A short chat with Lavern Lee
"I thought he was going to be the first episode with the amount of love you guys heap on him". Of course, in this modern age, that comment is read in a sneering tone. But he/she was right on the money. We have buckets of love for Guerre, and have been (kinda) obsessed with everything he'd done (musically) since the very beginning.
There's an undoubtable sincerity to Lavern Lee's music. Guerre relies heavily on this level of personal investment and without it, the music would sound hollow and void of the required passion. But it's a similar level of intimacy that exists in Lee's other work — his minimal techno moniker, Cassius Select, and his R'n'B boy group, Black Vanilla. Here's a guy that cares, stands behind everything he produces with a sense of personal ownership.
Keen to find out a bit more about where and how he separates the different personalities of his different projects, I recently sat down with Lee inside a Facebook Chat window (snug as) for a quick chat.
Ok, so from the beginning. How did the whole Cassius Select project come about?
I guess it stemmed mostly from playing live regularly. There was a pull to become more engaging in a club and the only way to do that I guess is to lean towards more rhythm based music, not that I wasn't making rhythmic music before but with Cassius that's the only driving force. To derive emotional energy out of sub frequencies and drums. And also the people I was surrounding myself withWe were all getting heavier, not sonically but maybe ideologically.
There's definitely a barebones, primitive nature to it. Almost tribal...
Yeah, and not in a historical sense, but maybe in a physiological sense.
I've noticed elements of Cassius Select creeping into your work under the Guerre title as well. Most notably, the intro for the new track Deatheat. Are you focused on keeping that distinction between the two projects?
Yeah, I'm trying to be more conscious of it. At first the distinction was that Cassius didn't have any of my own vocals. But it does seem like the Cassius project is spilling into Guerre but there are still definitely more less rhythm-based vibes that I want to explore with Guerre. Maybe they're parallel on their pursuits.
But you don't see one entity engulfing the other; or the two projects merging in the future?
Hmm, at the moment I don't feel they should. But you never know with these things. But I mean I guess it already is, in that it is me behind it, just flexing different muscles.
Fair enough. I like the distinction, similar to how guitar blokes often have a few different bands, which all have obvious crossover points.
Amidst all this, where does Black Vanilla fit in? From an external perspective, it's always felt temporary. By that I mean, it was a release. A bit of fun, or a light-hearted step away from the pressures of the associated acts — Guerre, Collarbones etc. But it's gained momentum, at least the live performance side of it...
Yeah, that's definitely how it started and for me personally there's still an element of that. The difference in writing with other people is what attracts me to the whole thing. There's a level of compromise or giving up that I really like. The empathy that has to happen in order for things to work.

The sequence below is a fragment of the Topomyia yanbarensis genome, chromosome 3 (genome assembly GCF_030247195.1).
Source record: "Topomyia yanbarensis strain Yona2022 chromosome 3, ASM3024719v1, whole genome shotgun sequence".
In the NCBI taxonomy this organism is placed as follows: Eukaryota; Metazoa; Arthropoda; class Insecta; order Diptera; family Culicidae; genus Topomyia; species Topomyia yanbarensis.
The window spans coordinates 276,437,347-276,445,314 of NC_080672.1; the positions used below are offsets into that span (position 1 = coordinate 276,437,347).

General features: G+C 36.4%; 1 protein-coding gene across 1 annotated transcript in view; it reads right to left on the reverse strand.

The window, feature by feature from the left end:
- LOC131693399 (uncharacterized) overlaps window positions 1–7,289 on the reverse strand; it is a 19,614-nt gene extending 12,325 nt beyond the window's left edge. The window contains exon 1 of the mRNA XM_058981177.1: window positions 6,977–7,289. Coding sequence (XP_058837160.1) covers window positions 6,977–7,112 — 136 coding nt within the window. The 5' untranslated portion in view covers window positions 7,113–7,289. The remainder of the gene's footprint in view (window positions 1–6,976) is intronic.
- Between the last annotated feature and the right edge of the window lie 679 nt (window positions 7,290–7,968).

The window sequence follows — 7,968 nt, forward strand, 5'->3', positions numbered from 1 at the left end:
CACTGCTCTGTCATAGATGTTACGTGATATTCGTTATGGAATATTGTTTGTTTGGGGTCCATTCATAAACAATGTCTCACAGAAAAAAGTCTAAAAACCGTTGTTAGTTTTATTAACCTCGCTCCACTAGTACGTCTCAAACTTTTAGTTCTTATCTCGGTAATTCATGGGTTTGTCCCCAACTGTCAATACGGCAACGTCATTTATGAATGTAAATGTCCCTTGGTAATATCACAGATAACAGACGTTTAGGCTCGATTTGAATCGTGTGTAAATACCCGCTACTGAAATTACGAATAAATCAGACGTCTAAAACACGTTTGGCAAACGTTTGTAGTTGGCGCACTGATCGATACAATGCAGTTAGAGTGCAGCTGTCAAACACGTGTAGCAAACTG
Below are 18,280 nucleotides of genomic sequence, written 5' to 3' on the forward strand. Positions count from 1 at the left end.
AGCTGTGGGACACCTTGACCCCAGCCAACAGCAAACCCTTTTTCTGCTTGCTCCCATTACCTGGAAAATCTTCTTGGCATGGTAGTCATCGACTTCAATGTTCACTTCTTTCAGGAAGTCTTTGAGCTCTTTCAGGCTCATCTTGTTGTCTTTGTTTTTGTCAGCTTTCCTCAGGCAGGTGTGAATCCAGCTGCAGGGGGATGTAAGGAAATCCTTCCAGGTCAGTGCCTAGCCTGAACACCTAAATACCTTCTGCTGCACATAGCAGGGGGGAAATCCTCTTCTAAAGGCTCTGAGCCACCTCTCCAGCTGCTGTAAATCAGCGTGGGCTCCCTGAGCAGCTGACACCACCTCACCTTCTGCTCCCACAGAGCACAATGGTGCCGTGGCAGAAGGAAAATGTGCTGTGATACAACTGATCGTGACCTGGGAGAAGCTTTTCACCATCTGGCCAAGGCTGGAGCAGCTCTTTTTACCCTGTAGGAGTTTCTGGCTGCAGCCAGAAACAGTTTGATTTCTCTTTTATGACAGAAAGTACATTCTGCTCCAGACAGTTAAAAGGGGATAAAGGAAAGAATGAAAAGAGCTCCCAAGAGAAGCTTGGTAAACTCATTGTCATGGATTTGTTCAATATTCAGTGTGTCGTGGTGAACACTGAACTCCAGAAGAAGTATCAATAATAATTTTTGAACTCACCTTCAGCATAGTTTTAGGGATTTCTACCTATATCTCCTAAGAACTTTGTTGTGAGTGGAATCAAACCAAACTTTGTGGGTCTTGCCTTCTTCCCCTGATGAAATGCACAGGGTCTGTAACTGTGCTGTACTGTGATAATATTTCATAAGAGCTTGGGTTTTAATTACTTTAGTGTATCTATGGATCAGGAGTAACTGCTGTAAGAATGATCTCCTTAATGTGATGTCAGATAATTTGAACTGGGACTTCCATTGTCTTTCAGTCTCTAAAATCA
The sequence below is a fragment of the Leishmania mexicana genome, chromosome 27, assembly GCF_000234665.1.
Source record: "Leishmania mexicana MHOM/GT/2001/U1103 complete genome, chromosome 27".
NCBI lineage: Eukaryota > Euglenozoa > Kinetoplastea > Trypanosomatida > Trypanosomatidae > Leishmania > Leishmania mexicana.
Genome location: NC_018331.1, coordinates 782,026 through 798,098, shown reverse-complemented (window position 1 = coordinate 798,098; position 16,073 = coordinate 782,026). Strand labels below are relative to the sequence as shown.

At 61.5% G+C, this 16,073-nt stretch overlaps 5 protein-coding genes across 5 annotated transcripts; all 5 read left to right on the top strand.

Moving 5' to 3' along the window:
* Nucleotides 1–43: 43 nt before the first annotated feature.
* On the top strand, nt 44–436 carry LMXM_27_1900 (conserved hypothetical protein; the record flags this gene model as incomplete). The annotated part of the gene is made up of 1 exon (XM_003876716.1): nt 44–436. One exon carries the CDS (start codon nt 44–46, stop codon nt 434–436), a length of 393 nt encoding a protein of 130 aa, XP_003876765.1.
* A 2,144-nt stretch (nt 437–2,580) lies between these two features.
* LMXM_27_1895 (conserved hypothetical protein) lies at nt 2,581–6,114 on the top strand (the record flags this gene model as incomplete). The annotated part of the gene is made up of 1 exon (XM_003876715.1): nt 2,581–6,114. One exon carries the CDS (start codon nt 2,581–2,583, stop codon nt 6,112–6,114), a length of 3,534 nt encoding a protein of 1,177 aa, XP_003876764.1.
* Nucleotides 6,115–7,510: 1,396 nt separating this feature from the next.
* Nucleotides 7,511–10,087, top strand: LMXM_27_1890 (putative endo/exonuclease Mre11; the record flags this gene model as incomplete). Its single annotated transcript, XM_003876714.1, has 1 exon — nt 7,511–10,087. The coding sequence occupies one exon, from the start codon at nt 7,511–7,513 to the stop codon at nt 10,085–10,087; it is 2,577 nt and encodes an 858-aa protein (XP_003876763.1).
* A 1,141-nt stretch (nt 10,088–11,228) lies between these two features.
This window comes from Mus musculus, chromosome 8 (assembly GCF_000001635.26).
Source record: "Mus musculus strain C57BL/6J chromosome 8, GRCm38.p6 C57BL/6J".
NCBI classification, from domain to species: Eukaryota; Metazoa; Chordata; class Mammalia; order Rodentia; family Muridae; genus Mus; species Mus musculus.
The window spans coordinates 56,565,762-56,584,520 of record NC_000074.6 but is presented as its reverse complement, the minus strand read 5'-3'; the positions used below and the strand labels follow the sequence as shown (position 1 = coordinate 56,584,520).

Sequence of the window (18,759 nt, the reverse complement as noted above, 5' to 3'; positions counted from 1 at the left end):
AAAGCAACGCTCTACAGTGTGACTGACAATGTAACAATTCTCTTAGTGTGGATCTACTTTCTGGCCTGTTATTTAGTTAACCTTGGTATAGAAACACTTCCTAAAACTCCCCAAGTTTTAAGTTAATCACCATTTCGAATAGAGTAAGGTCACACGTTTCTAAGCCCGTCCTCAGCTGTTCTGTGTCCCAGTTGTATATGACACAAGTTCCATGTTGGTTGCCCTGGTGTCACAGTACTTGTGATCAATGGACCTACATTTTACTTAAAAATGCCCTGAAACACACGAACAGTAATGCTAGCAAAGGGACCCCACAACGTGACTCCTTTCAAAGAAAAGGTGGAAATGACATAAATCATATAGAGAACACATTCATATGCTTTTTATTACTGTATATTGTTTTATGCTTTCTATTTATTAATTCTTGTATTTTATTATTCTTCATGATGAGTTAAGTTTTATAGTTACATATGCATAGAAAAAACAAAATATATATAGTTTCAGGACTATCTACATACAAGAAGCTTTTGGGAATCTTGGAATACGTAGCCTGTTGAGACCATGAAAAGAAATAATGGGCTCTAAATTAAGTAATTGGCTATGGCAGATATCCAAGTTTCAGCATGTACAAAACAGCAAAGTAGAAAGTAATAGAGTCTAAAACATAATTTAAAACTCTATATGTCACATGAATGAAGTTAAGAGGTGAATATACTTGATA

A whole ago we all felt that there was a really problematic thing doing Black Vanilla because of it's obvious and sometimes brash appropriation of black and gay dance cultures.
Yes. A potential problematic and unindented repercussion. I think in a live setting there's always been an obvious sincerity. But there's a risk this could be lost in outside of the live performance and viewed simply as some form of ironic homage.
Exactly. We are definitely a live act before anything else. The recorded aspect is something to appease the audience. We kinda all agreed to the fact that maybe we had more in common with certain DIY and hardcore or punk aesthetics.
Are there any other collaborative projects currently in the works? The upcoming release with Sherm is a normal split LP right, not a collaborative effort?
Yeah, just a split. Oscar and I made a little tune a whole back which were gonna release. So that'll be fun.
With Friday's show — Siberian Nights at Vivid — give us an idea what the Cassius Select show is like. Peddles and mood boards and clapping sticks?
I'd like it to feel liberating and not alienating at least in terms of people dancing. It's just me on my machine and some vocal loopy noises interluding throughout. The rhythms are unorthodox but I trust people to feel it and understand.
And you're dancing?
Yeah, kinda. The dancing is a big part of it. We've got some special dancers who will be dancing during a segment of the show.
Ah, right. "Sydney". First three rows empty etc...
Yeah, you need to 'show' people how to move. So, it'll be instructional, led by Marcus Whale.
Editors note: probably something like this:
Final thing, I think a while ago you asked me about a JJJJ hat I had and I gave some lazy half-response. Sorry. It was just a bit embarrassing to be wearing a hat of a blog. So, yeah, it's just a blog — http://jjjjound.com
Haha. Yes, amazing.
You can catch Lee in both Cassius Select and Black Vanilla formats this Friday at Siberian Nights, as part of Vivid Live. Also performing will be Midnight Juggernauts, Andy Stott, Forces, DCM and Four Door. Tickets are $35.